Would it be the last week of December without a long overdue attempt to catch up on everything of mild interest since the last blog post? I think not! So without further ado…
August in France = summer, and the whole country normally shuts down for a solid couple of weeks. This year was a little different of course, but I have to say things kind of worked out in my favour. Because NO-ONE had made any plans, that meant they were free to make plans with me, and I had a much more eventful holiday than might normally be the case with impending obligatory leave and not always something thrilling in mind.
Part one of my intrepid travels took me to Corsica for the first time. For those unaware, Corsica is an island in the Mediterranean, situated just north of Sardinia (Italy). Corsica is part of France and considered no different from any of the mainland regions (as opposed to other overseas departments and territories, which have a slightly different status). Though I can’t claim to be familiar with ALL of France, Corsica was the last major stone left unturned, and soon one thing led to another and my friend Flora and I were off on a ten day road trip!
The first part of the trip was the descent to Marseille from where we were catching an overnight ferry. Normally a two hour trip, we set off bright and early (following my flatmate’s 30th birthday bash might I add) as this happened to be a ‘black Saturday’ on the roads – basically, one of the major holiday departure days where half of France is driving south. All in all, it took us about six hours, and worked out perfectly with couple of hours to stroll around the waterfront before heading to the ferry. Which was quite the excitement for me, having no idea what to expect. I couldn’t get over how comfortable the cabin was, it could have been any hotel room! Fortunately, it was a smooth sailing and any kind of odd movements, sounds or smells were minimal. The ship itself wasn’t that interesting, with just a restaurant and bar (which we paid a courtesy visit to), but the whole experience was quite the novelty.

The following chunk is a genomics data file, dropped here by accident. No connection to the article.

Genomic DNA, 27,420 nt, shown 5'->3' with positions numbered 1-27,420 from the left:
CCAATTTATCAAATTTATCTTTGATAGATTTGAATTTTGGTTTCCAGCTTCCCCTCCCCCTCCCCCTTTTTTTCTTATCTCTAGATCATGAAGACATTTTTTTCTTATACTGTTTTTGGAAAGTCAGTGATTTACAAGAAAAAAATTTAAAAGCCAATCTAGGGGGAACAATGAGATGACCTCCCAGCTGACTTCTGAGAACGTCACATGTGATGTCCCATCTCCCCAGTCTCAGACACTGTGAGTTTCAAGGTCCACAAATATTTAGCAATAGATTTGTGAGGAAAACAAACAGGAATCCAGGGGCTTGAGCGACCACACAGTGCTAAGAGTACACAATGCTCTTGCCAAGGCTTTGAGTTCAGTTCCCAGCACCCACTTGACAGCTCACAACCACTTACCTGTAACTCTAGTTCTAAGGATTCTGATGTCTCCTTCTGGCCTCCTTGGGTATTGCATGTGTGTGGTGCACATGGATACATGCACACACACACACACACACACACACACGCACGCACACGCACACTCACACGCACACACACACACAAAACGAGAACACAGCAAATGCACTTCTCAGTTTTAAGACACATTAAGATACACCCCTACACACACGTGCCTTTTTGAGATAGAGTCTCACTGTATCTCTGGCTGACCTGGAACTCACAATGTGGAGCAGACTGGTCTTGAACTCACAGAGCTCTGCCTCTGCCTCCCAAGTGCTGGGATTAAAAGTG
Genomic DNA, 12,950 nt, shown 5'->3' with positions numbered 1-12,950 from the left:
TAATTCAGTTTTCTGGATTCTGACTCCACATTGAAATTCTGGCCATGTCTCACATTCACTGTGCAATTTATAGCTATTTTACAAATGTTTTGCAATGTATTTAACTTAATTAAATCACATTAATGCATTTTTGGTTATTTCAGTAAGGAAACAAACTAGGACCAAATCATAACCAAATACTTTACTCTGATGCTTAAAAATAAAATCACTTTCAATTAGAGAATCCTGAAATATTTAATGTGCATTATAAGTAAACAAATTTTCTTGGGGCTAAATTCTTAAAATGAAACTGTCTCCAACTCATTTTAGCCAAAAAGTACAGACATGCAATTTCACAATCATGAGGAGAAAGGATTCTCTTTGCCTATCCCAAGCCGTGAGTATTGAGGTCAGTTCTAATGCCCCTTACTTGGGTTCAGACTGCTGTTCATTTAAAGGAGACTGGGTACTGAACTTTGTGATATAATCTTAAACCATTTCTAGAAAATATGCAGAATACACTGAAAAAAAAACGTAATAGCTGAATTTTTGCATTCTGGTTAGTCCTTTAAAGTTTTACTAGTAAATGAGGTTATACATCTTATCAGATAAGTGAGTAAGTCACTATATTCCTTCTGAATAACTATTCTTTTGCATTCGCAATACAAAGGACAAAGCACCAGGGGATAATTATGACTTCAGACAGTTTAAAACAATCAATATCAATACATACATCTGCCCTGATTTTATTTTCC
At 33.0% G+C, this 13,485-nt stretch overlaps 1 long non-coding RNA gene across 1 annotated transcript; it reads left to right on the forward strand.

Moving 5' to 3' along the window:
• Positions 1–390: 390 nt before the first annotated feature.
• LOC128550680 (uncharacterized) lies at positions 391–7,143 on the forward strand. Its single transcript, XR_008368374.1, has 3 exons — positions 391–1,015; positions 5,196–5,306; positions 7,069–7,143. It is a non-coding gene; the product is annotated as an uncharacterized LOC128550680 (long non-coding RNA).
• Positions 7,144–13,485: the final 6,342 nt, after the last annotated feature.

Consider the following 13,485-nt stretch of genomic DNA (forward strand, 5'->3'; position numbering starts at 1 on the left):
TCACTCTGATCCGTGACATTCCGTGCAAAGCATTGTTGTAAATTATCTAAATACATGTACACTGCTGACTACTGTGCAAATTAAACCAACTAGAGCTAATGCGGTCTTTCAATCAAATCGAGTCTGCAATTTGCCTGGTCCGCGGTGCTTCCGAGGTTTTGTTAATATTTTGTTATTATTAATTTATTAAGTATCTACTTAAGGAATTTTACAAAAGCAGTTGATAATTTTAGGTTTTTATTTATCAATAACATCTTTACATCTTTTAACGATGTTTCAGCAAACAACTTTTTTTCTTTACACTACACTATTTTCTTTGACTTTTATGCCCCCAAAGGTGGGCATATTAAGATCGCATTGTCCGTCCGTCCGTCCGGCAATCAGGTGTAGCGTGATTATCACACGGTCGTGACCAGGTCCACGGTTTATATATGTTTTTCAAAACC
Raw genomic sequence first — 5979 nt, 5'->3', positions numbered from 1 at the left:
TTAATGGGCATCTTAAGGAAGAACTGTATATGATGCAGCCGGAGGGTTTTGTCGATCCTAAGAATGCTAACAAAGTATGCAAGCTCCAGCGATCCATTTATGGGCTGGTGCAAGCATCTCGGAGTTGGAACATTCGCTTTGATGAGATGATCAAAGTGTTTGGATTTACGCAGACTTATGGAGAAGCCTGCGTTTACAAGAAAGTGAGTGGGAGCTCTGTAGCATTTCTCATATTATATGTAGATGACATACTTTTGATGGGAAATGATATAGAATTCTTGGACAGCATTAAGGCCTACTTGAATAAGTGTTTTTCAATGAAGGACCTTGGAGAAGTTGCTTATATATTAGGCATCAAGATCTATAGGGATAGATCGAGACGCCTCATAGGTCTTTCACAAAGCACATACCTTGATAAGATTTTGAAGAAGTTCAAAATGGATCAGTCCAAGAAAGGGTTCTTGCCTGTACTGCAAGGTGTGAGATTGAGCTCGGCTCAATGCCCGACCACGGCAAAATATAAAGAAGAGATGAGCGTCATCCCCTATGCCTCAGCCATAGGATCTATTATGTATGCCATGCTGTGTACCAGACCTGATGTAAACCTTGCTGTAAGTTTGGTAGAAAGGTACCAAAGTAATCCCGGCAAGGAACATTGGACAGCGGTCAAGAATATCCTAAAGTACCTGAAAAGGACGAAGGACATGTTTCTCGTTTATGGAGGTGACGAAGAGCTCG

We arrived in Ajaccio early in the morning and were able to get set up at our campsite, then set off to explore the city. Which I must say, didn’t really grab me. Granted, it was a Sunday, so there was even less going on than usual; perhaps I would have had a different impression on a different day. Nevertheless, we soon headed a little up the coast to the Iles Sanguinaires, before heading to our first beach of the trip at Porticcio, near our campground. I’m pleased to report we survived the first night in tents without incident!